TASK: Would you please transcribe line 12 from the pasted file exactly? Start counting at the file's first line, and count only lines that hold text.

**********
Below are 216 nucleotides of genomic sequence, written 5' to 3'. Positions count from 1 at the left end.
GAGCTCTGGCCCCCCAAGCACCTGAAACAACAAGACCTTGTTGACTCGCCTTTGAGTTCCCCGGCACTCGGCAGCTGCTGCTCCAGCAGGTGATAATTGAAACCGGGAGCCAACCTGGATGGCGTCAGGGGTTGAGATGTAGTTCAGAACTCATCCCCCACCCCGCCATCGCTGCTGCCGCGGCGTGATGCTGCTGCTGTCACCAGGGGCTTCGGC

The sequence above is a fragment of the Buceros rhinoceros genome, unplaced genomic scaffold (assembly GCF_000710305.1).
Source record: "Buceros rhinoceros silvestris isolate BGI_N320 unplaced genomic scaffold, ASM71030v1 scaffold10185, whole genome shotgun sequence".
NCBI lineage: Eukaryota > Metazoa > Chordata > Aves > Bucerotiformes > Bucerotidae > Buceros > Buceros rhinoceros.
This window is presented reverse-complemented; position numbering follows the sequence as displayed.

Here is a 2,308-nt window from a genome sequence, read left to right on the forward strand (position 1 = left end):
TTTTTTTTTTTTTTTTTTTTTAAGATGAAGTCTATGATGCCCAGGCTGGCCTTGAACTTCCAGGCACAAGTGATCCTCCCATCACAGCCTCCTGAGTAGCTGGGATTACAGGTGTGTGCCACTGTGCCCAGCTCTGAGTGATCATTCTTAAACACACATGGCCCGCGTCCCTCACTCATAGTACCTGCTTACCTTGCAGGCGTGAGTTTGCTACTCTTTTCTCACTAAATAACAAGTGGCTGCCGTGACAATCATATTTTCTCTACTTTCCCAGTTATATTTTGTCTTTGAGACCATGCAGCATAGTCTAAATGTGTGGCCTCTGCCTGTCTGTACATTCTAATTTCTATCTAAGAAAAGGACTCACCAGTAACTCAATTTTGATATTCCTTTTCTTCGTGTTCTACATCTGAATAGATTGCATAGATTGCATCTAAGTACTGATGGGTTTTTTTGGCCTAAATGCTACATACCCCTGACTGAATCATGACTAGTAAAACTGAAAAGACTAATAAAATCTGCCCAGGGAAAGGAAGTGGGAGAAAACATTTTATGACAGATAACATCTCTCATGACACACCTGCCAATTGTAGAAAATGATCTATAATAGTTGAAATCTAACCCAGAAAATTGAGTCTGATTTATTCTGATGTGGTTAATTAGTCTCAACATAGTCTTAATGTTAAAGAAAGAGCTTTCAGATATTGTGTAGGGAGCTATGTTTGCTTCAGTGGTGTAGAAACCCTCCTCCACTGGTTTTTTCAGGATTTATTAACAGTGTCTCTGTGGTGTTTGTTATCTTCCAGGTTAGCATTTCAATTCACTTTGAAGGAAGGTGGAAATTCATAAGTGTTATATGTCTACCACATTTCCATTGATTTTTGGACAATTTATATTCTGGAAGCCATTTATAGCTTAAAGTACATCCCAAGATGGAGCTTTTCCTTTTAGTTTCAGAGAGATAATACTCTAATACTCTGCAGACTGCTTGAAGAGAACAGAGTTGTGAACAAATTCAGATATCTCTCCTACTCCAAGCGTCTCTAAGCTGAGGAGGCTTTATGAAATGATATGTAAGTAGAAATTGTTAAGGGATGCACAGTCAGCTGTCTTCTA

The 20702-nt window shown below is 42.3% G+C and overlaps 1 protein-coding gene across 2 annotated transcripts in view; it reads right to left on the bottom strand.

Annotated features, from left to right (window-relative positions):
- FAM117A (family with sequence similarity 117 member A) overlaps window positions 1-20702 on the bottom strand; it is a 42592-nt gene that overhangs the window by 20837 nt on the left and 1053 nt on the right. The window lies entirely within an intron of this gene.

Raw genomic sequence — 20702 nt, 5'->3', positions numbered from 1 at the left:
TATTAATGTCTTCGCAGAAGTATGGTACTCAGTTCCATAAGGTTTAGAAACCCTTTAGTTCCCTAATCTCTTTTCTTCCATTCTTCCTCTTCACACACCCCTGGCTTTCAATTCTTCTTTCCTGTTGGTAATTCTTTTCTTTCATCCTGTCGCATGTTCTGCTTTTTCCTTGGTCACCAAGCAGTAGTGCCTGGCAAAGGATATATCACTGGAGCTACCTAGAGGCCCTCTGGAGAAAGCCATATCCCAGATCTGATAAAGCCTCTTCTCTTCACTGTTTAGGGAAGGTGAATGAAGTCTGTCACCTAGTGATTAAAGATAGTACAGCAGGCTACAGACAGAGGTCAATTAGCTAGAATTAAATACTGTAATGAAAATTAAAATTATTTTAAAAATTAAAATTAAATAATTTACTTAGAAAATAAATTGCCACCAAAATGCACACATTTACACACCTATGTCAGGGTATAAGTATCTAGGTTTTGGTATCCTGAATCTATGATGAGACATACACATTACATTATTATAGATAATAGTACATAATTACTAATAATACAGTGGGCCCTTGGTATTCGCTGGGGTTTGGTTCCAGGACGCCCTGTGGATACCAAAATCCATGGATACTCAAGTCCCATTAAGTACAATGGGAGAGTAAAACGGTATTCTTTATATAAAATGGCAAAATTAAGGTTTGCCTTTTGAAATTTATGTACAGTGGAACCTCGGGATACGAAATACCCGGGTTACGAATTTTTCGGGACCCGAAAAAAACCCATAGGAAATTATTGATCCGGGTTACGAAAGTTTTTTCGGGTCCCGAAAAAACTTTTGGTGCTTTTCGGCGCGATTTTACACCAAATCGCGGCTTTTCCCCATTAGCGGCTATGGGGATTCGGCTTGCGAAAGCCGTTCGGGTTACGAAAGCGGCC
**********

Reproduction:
Raw genomic sequence — 20702 nt, 5'->3', positions numbered from 1 at the left: